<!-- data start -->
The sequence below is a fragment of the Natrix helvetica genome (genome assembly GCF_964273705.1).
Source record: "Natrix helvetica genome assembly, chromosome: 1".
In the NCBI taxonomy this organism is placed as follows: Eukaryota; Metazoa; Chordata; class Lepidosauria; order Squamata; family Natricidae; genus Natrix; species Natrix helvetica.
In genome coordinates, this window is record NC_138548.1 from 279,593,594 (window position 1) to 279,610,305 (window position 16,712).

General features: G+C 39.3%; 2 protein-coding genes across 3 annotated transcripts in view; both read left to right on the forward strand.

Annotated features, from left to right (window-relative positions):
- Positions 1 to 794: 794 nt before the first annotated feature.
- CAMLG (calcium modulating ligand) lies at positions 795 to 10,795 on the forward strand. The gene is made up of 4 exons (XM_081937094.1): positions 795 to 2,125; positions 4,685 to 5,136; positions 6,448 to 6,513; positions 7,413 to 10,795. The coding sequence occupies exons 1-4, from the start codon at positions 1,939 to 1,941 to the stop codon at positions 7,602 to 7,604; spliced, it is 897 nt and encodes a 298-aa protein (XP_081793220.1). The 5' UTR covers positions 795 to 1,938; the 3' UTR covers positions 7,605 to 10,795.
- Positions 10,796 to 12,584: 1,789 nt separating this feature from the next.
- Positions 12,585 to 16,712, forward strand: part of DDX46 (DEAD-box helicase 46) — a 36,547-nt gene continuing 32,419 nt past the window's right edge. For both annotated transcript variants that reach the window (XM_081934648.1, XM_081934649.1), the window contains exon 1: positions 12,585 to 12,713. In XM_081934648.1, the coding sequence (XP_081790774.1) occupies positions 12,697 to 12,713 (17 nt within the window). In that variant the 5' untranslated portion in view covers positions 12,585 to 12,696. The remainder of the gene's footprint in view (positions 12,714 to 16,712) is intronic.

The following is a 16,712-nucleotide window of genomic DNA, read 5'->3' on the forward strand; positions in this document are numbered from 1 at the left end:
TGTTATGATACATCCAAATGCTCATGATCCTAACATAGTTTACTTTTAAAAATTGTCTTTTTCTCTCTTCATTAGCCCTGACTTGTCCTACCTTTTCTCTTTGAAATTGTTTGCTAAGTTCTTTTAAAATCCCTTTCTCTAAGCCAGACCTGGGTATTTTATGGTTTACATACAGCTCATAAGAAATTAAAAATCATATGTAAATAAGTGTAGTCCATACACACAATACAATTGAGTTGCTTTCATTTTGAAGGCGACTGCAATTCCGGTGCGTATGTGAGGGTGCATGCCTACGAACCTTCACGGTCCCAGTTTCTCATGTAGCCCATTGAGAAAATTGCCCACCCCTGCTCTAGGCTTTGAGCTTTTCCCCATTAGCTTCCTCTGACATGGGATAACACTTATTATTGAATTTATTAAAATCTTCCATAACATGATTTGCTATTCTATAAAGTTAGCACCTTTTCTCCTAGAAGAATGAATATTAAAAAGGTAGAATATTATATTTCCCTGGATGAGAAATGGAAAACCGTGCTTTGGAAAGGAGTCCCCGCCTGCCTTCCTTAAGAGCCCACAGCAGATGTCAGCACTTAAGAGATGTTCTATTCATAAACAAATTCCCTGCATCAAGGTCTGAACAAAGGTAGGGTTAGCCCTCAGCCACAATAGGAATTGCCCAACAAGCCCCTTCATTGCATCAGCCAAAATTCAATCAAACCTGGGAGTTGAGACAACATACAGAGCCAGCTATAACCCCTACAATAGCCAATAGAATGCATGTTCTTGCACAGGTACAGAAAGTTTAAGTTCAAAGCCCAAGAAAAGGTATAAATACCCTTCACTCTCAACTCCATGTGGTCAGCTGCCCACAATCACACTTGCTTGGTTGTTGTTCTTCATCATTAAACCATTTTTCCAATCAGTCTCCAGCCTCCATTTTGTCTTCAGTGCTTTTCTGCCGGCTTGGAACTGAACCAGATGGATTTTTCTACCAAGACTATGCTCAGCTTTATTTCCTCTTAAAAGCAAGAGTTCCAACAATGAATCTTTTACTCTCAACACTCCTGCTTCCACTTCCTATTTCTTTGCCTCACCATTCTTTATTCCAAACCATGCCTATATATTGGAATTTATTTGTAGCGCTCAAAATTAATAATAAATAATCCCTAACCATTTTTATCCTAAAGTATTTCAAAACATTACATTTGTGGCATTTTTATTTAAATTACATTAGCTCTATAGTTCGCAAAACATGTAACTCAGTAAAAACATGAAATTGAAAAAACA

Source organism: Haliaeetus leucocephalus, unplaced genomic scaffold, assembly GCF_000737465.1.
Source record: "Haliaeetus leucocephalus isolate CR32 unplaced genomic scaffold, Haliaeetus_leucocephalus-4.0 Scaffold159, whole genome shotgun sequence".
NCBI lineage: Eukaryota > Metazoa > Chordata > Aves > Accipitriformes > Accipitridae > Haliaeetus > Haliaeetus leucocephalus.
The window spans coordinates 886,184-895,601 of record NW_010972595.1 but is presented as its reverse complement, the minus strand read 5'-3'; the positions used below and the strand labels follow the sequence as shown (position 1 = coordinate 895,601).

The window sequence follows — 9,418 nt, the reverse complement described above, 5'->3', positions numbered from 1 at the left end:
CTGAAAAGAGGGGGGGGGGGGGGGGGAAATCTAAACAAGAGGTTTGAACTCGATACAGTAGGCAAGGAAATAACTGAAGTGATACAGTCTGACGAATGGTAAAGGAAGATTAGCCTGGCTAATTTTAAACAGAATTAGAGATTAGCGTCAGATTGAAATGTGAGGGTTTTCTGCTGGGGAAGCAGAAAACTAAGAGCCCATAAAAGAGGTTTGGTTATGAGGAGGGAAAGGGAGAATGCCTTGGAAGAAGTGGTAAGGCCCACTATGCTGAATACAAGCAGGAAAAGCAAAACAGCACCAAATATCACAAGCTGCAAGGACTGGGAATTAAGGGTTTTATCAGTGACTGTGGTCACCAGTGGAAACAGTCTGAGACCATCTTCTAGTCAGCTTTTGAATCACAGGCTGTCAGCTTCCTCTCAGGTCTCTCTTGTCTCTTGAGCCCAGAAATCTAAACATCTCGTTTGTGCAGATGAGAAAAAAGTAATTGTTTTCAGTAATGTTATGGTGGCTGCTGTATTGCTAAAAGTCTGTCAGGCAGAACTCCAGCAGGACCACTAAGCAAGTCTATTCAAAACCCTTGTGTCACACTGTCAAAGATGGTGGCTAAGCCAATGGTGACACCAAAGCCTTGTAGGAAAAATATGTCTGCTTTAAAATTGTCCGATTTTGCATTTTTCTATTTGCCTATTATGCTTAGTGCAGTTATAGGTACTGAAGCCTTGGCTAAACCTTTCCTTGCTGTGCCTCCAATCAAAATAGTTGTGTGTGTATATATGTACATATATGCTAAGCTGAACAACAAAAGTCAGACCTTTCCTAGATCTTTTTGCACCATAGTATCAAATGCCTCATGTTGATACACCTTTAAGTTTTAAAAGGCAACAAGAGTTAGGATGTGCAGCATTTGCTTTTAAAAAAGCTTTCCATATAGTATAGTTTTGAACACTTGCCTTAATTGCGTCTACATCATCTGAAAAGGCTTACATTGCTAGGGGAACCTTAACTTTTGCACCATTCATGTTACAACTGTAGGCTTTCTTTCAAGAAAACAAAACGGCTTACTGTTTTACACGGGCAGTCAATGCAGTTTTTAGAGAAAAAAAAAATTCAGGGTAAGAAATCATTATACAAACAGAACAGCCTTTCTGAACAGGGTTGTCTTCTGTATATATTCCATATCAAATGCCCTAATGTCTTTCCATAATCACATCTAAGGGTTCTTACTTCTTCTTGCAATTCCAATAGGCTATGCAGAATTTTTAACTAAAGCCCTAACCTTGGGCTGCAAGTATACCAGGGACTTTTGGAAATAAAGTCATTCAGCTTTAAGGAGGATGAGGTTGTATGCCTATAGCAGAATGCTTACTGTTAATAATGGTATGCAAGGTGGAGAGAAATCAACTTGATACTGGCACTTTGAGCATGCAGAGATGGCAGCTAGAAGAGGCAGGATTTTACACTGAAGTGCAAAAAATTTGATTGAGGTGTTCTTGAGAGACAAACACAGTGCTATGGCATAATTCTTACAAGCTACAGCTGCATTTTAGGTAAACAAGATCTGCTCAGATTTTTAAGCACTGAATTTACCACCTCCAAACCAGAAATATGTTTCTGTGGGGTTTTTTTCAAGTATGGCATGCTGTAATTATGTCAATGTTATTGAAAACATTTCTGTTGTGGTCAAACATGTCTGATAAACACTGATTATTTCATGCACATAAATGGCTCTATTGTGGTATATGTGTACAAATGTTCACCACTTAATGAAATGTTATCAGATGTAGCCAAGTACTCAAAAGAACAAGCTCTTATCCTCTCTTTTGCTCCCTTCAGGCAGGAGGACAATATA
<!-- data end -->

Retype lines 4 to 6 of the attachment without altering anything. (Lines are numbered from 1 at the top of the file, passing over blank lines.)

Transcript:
In genome coordinates, this window is record NC_138548.1 from 279,593,594 (window position 1) to 279,610,305 (window position 16,712).

General features: G+C 39.3%; 2 protein-coding genes across 3 annotated transcripts in view; both read left to right on the forward strand.

Annotated features, from left to right (window-relative positions):